An exploration of the attitudes of grade ten learners at an ex-model C school towards racial integration.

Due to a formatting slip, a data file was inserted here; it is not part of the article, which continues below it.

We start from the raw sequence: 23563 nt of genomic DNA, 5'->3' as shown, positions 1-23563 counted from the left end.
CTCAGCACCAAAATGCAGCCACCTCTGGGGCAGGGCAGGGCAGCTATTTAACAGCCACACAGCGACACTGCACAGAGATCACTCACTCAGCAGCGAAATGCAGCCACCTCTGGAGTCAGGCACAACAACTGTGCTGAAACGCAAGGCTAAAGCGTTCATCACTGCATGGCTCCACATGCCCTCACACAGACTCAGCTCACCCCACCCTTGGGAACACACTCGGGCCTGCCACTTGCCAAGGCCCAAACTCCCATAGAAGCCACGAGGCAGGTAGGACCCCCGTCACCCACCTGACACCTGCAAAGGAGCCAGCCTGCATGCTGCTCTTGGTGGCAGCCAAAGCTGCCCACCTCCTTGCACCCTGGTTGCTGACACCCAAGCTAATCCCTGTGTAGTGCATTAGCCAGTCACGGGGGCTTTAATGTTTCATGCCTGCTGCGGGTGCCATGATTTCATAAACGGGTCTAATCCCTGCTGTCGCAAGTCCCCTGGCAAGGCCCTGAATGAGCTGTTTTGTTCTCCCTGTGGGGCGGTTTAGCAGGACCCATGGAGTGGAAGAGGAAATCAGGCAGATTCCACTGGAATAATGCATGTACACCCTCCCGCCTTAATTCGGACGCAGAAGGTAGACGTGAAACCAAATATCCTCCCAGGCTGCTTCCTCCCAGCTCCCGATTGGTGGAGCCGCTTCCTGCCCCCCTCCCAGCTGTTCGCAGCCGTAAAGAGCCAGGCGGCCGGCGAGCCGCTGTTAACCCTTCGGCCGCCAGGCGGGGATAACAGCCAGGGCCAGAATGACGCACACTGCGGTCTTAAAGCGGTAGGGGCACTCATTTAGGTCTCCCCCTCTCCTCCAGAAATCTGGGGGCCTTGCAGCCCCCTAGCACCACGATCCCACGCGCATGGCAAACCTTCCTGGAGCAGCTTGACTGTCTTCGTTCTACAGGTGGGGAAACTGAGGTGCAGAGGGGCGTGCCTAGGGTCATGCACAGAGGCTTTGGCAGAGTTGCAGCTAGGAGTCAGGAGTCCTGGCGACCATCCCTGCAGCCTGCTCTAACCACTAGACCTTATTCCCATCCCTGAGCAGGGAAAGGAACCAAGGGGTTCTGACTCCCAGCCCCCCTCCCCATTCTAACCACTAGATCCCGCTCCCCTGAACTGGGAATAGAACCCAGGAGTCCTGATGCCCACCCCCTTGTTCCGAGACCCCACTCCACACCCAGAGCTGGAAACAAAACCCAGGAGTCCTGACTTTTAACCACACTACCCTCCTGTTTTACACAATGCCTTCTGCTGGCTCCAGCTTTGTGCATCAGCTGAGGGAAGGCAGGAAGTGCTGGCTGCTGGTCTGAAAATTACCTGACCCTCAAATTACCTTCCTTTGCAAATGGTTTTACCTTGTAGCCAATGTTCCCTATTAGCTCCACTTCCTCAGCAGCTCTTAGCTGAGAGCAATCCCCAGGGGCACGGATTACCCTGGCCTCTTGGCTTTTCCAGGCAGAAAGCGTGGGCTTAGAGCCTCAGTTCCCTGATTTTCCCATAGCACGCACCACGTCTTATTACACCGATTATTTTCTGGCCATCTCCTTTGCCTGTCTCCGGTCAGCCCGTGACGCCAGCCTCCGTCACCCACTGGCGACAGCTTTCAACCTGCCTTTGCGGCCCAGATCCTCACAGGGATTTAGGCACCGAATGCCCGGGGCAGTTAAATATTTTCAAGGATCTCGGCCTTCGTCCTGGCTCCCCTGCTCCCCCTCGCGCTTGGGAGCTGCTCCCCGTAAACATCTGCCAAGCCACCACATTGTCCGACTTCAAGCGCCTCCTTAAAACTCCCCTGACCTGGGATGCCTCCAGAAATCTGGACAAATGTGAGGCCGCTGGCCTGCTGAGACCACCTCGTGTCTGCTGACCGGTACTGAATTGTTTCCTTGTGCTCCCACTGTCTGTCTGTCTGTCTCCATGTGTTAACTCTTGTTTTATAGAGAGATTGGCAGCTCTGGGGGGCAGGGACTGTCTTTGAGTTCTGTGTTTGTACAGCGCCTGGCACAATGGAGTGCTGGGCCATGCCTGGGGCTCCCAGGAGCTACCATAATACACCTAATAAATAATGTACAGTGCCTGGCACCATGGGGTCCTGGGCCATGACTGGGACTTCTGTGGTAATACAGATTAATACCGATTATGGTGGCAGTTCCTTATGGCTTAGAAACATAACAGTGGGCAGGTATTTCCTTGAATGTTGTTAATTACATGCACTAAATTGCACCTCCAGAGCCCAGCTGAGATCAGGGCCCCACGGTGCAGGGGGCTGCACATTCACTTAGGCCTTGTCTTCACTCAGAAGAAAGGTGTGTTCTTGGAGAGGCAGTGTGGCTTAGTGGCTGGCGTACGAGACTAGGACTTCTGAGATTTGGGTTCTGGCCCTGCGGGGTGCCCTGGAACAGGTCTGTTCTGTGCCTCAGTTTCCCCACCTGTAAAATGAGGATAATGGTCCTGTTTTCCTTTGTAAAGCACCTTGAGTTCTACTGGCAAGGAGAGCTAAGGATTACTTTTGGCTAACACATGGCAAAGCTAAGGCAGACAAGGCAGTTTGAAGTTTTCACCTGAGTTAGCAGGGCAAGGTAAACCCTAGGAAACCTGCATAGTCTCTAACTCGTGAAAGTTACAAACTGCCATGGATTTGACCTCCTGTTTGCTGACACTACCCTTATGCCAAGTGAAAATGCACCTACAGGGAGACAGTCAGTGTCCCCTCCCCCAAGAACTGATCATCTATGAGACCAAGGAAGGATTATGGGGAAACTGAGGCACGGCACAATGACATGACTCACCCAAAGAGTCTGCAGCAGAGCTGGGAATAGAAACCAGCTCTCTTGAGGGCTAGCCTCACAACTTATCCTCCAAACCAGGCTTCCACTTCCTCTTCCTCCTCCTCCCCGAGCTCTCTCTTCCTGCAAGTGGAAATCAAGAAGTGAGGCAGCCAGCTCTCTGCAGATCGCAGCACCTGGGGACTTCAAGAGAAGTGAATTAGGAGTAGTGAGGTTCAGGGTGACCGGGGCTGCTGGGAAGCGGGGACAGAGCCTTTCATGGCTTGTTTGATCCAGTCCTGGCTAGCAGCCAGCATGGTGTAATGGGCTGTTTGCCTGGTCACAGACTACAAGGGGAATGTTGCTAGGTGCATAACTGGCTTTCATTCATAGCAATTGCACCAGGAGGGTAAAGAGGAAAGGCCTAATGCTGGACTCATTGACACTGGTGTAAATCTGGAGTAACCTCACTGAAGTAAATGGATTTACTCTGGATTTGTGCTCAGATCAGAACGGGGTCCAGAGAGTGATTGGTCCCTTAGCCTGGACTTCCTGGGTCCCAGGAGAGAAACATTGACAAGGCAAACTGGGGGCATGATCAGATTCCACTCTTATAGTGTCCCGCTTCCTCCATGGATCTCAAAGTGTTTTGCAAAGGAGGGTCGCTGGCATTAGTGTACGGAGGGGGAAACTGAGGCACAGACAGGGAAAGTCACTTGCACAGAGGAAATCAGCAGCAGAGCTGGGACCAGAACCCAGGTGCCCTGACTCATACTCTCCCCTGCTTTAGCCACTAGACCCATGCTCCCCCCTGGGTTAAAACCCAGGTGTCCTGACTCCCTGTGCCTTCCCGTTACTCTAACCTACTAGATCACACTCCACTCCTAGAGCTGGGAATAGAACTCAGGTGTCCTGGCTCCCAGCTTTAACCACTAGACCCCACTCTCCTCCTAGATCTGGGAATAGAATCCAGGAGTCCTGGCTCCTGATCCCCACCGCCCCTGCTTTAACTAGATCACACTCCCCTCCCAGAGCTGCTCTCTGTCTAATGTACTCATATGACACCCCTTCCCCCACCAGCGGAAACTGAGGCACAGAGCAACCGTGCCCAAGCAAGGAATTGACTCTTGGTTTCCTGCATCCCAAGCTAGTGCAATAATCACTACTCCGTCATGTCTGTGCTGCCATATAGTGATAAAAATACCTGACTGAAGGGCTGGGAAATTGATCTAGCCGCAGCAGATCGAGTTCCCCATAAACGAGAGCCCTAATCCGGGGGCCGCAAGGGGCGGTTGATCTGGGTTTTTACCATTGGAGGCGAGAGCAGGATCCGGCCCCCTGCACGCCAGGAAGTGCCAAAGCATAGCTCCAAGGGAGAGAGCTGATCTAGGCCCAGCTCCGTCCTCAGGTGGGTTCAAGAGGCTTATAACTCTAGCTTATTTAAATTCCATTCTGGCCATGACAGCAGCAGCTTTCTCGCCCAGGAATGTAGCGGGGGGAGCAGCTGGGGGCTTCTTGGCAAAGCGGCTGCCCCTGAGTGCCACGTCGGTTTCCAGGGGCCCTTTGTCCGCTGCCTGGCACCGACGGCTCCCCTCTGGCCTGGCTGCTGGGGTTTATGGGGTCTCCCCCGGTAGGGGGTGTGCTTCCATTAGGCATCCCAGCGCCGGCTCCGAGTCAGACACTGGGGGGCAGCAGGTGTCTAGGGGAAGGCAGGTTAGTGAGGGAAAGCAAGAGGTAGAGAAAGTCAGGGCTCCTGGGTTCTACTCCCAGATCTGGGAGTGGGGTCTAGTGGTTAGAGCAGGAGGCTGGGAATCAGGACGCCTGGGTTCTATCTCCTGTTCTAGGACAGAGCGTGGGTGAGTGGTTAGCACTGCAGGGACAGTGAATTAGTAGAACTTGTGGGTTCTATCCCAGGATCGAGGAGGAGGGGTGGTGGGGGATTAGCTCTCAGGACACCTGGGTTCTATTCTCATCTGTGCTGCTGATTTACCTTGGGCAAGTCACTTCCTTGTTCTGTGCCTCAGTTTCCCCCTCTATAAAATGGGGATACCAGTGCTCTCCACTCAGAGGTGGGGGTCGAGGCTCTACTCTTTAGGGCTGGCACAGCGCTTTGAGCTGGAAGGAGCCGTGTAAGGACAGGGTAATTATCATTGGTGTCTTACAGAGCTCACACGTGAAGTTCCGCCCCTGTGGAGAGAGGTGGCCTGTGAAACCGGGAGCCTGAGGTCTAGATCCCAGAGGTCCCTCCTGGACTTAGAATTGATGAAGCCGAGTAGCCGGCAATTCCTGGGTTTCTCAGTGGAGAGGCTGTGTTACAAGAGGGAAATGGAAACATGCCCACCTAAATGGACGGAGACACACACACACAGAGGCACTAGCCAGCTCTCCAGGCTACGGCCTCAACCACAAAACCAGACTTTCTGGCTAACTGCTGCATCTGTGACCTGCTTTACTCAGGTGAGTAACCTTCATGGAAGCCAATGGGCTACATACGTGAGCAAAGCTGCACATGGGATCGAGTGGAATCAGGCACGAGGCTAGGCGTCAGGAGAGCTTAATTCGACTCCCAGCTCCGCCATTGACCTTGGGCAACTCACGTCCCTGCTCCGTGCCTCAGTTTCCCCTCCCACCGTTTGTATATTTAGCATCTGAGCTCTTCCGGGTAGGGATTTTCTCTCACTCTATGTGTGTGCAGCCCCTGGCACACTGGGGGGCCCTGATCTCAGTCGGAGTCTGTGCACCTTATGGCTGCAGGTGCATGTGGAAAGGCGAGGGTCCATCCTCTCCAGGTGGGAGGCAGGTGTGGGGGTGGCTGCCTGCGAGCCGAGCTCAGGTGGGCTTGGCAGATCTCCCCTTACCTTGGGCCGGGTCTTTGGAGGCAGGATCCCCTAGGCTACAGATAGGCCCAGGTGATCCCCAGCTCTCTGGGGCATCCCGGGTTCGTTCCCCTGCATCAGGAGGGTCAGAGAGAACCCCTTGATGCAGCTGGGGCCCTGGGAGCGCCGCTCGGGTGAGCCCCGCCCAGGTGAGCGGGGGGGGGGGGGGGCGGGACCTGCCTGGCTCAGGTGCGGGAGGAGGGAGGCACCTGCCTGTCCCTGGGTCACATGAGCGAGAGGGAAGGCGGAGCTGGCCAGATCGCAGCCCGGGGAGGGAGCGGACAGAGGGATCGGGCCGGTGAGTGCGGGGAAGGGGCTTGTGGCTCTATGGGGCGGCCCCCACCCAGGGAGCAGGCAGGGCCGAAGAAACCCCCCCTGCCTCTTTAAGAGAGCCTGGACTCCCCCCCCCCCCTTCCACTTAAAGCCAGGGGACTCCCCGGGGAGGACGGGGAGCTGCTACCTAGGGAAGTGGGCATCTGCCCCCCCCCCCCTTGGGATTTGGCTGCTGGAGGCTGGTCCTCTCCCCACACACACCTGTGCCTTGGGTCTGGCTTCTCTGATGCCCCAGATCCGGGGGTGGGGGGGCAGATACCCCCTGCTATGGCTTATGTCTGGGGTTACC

The primary aim of this study was to explore the attitudes of grade ten learners towards racial integration at an ex-Model C school in the suburb of Kloof, KwaZulu-Natal. In addition, the study ventured to explore the influence of variables such as race, age, gender and scholastic achievement on learners' attitudes towards integration. Finally, the study aimed to establish learners' perceptions of the difficulties and benefits of integrated schooling, as well as their suggestions to improve school integration. The Pupils' Attitude to Integration Questionnaire was used to gather data from 172 learners, of whom 82 were males and 90 were females. The questionnaire yielded both quantitative and qualitative data that provided insight into the attitudes learners held towards integration. Interviews were also conducted with 12 learners. The researcher was, thereby, able to establish the difficulties and benefits of integration for learners, and their suggestions to improve racial integration at schools. Interview responses were qualitatively analysed and emergent themes extracted. Evidence from the data revealed that, generally, learners held positive attitudes towards integrated schooling. Furthermore, their attitudes were significantly influenced by race, gender and scholastic achievement. Age was not a significantly influential variable. In terms of the results, Coloured learners were most positive regarding racial integration, followed by Black, Indian and White learners. Girls revealed more positive attitudes than boys. Learners with average and above average symbols were more positive than those with below average symbols. Results of the interviews indicated that learners were experiencing more difficulties than benefits in respect of integration. Nevertheless, some learners did offer suggestions to improve integrated schooling. The outcomes of this study were analysed within the context of both international and local literature. Theories of attitude formation as well as theories of racist attitude formation were used in an attempt to explain the results obtained. The study concluded with recommendations for learners, educators, parents and the community at large, to facilitate the cultivation of positive attitudes towards the integration of races. It is anticipated that this research endeavour will not only contribute to an awareness of the challenges of racial integration in schools in South Arica, but will also provide insight into the pivotal role played by significant others and society, in general, in the formation of positive racial attitudes.